On April 8, 1969, second baseman Tommy Harper stepped into the batter’s box in the top of the first inning against California Angels pitcher Jim McGlothlin at Anaheim Stadium.

It was the first at-bat ever for the newly-minted Seattle Pilots, and Harper made it count by smacking a double to left field.

The Pilots scored four runs that inning but lost their first — and only — Opening Day game, 5-4.

A year later, after a rough 64-98 last-place finish in the old American League West, the Pilots were no more.

Over the winter they had become the Milwaukee Brewers and taken up residence in County Stadium, former home of the Braves.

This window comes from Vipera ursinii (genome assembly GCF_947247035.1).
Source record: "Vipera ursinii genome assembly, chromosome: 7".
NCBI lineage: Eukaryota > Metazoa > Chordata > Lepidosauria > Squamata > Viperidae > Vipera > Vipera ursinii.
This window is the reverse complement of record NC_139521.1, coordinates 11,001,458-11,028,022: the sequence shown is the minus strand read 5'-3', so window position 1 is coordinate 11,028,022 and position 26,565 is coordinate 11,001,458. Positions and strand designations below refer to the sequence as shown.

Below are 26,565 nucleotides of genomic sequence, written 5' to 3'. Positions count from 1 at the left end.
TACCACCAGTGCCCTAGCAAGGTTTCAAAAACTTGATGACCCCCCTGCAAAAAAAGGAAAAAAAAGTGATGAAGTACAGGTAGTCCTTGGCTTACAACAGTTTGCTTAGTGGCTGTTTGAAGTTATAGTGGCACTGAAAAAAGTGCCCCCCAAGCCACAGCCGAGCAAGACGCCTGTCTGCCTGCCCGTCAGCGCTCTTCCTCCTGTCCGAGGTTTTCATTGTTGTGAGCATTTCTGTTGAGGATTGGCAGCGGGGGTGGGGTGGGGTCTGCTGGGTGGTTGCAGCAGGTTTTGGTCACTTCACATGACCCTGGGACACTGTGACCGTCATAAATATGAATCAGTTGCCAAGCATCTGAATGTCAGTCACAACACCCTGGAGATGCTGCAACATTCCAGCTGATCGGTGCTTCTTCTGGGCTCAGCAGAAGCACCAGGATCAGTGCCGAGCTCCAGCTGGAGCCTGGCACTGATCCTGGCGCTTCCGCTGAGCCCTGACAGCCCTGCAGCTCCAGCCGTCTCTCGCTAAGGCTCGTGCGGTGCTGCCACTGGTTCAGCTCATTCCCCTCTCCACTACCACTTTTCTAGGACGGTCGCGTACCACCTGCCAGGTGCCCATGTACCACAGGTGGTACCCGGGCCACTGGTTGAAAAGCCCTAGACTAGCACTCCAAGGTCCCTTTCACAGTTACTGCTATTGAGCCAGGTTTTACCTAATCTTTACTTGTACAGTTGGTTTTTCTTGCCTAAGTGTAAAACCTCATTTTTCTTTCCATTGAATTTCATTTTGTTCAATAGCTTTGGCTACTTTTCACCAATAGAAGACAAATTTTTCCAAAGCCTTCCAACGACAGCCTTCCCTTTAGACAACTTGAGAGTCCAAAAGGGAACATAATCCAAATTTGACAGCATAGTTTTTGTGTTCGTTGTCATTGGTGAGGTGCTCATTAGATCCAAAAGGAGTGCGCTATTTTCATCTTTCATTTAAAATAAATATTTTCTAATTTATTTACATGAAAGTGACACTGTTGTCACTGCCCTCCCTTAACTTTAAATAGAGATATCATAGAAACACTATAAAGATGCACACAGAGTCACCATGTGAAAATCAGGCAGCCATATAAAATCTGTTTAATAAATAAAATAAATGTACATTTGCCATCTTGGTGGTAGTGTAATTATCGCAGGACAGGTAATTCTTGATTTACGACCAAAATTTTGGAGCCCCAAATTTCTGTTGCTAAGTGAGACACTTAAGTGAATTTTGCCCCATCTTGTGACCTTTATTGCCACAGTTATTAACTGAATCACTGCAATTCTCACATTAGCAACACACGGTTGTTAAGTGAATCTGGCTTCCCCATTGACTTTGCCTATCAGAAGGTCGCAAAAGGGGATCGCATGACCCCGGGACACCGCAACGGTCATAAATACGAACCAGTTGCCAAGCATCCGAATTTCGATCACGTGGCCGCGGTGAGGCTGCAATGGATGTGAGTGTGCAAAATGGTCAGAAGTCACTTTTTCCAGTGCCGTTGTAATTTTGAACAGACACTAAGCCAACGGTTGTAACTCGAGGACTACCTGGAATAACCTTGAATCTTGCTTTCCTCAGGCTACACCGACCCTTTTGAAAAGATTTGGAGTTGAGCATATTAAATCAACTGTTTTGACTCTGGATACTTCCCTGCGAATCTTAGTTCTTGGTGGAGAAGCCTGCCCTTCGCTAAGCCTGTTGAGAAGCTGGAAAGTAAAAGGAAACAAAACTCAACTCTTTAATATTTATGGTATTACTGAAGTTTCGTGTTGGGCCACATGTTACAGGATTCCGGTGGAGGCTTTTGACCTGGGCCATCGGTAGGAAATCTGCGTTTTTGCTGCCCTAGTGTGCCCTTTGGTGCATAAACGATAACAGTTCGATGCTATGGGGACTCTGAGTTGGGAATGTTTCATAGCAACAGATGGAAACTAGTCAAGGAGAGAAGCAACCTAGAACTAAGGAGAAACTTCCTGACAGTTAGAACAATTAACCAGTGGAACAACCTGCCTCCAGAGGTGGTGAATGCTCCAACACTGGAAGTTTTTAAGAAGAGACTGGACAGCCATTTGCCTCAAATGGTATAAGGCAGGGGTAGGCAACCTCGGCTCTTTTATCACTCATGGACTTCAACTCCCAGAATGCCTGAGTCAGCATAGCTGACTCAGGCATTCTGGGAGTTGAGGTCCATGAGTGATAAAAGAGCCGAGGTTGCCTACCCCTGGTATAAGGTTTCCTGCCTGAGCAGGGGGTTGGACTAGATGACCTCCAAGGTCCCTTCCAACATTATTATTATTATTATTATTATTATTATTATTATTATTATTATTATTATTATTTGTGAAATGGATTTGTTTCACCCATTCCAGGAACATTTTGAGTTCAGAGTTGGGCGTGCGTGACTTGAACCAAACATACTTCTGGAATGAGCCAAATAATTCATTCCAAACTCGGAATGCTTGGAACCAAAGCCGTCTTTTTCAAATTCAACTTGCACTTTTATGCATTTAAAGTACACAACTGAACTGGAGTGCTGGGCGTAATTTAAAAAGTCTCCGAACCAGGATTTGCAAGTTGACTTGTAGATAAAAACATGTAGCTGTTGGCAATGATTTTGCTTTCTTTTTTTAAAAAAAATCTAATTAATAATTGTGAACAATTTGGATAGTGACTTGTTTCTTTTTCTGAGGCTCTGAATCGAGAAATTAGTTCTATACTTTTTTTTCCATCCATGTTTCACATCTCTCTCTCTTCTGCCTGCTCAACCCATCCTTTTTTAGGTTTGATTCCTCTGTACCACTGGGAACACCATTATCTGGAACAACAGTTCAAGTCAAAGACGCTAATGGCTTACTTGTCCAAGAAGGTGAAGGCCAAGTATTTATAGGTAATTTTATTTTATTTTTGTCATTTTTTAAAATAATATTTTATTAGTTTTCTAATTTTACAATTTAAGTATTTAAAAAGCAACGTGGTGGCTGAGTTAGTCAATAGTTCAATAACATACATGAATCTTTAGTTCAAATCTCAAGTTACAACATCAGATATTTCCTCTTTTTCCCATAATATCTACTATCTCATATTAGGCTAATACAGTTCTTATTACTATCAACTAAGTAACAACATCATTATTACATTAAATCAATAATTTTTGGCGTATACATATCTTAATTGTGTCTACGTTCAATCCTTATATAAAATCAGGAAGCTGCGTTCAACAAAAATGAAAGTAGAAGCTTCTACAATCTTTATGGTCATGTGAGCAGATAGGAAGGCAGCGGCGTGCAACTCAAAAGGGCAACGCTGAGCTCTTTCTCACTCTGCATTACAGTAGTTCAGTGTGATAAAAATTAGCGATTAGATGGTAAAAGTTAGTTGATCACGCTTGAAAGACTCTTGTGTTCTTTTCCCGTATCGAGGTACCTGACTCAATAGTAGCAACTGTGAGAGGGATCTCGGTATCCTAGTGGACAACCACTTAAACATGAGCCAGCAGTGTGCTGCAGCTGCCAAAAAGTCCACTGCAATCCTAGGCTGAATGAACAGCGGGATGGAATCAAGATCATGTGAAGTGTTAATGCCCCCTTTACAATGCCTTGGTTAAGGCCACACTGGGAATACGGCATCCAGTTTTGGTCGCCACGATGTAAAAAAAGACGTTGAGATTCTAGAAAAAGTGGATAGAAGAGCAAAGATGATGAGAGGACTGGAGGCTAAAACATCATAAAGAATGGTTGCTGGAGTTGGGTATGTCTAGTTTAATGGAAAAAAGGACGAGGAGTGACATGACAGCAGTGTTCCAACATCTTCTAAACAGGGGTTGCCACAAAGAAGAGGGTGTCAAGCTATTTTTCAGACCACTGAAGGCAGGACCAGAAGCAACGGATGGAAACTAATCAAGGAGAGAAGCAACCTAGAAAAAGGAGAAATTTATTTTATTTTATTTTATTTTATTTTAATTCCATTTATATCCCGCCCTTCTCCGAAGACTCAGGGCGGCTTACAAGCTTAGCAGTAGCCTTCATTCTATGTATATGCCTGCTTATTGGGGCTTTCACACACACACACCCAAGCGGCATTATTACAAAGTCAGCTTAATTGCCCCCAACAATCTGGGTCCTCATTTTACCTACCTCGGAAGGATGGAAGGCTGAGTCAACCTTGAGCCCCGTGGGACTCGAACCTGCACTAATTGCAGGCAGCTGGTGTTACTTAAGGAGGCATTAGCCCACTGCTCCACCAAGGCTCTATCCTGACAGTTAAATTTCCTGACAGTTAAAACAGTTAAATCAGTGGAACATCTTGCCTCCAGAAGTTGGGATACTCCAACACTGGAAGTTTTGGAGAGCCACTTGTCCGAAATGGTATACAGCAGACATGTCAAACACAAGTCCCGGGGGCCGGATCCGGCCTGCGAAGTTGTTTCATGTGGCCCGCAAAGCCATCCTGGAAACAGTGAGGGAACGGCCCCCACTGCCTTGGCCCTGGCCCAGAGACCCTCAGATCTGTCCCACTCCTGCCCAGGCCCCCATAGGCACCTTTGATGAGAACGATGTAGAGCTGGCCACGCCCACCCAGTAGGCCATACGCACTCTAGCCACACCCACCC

There, the Brewers faced off against those same Angels to open the 1970 season on April 7.

The Milwaukee lineup had a few familiar faces in it, and Harper led off again, but this time, no Brewer reached base until right fielder Steve Hovley singled off Andy Messersmith in the bottom of the second.

Hovely, who came up with Seattle in late June 1969, thus became the first player to reach base (and to get a hit) for both the Pilots and the Brewers.

For his part, Harper reached on an error in the bottom of the third and singled in the eighth.

Harper and first baseman Mike Hegan (walk) were the only guys to get on base in both Opening Day games.

Alas, the Brew Crew dropped their opener, too, (12-0).

They did fare much better on the season than the Pilots had, though, improving all the way to 65-97 and moving out of the AL West cellar.

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1970 Topps Steve Hovley seattle pilots

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